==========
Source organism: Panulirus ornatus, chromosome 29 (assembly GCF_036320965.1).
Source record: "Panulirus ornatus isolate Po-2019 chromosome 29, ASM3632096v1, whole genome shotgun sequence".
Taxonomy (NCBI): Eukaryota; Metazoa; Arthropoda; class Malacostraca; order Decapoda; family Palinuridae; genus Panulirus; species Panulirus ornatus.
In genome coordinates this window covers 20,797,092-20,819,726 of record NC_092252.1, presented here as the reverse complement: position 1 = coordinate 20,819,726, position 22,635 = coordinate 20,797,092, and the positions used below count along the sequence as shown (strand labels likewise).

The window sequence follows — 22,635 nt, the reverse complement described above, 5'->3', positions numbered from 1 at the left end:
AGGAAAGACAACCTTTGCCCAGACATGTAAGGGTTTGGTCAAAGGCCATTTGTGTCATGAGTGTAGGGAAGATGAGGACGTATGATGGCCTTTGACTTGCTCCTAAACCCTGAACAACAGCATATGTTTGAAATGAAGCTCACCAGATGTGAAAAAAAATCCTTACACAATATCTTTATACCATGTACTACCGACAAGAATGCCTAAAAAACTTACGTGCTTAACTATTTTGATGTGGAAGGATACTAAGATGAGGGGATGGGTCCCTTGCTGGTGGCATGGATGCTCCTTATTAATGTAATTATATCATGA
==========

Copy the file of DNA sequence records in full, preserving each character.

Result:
Source organism: Panulirus ornatus, chromosome 29 (assembly GCF_036320965.1).
Source record: "Panulirus ornatus isolate Po-2019 chromosome 29, ASM3632096v1, whole genome shotgun sequence".
Taxonomy (NCBI): Eukaryota; Metazoa; Arthropoda; class Malacostraca; order Decapoda; family Palinuridae; genus Panulirus; species Panulirus ornatus.
In genome coordinates this window covers 20,797,092-20,819,726 of record NC_092252.1, presented here as the reverse complement: position 1 = coordinate 20,819,726, position 22,635 = coordinate 20,797,092, and the positions used below count along the sequence as shown (strand labels likewise).

The window sequence follows — 22,635 nt, the reverse complement described above, 5'->3', positions numbered from 1 at the left end:
AGGAAAGACAACCTTTGCCCAGACATGTAAGGGTTTGGTCAAAGGCCATTTGTGTCATGAGTGTAGGGAAGATGAGGACGTATGATGGCCTTTGACTTGCTCCTAAACCCTGAACAACAGCATATGTTTGAAATGAAGCTCACCAGATGTGAAAAAAAATCCTTACACAATATCTTTATACCATGTACTACCGACAAGAATGCCTAAAAAACTTACGTGCTTAACTATTTTGATGTGGAAGGATACTAAGATGAGGGGATGGGTCCCTTGCTGGTGGCATGGATGCTCCTTATTAATGTAATTATATCATGA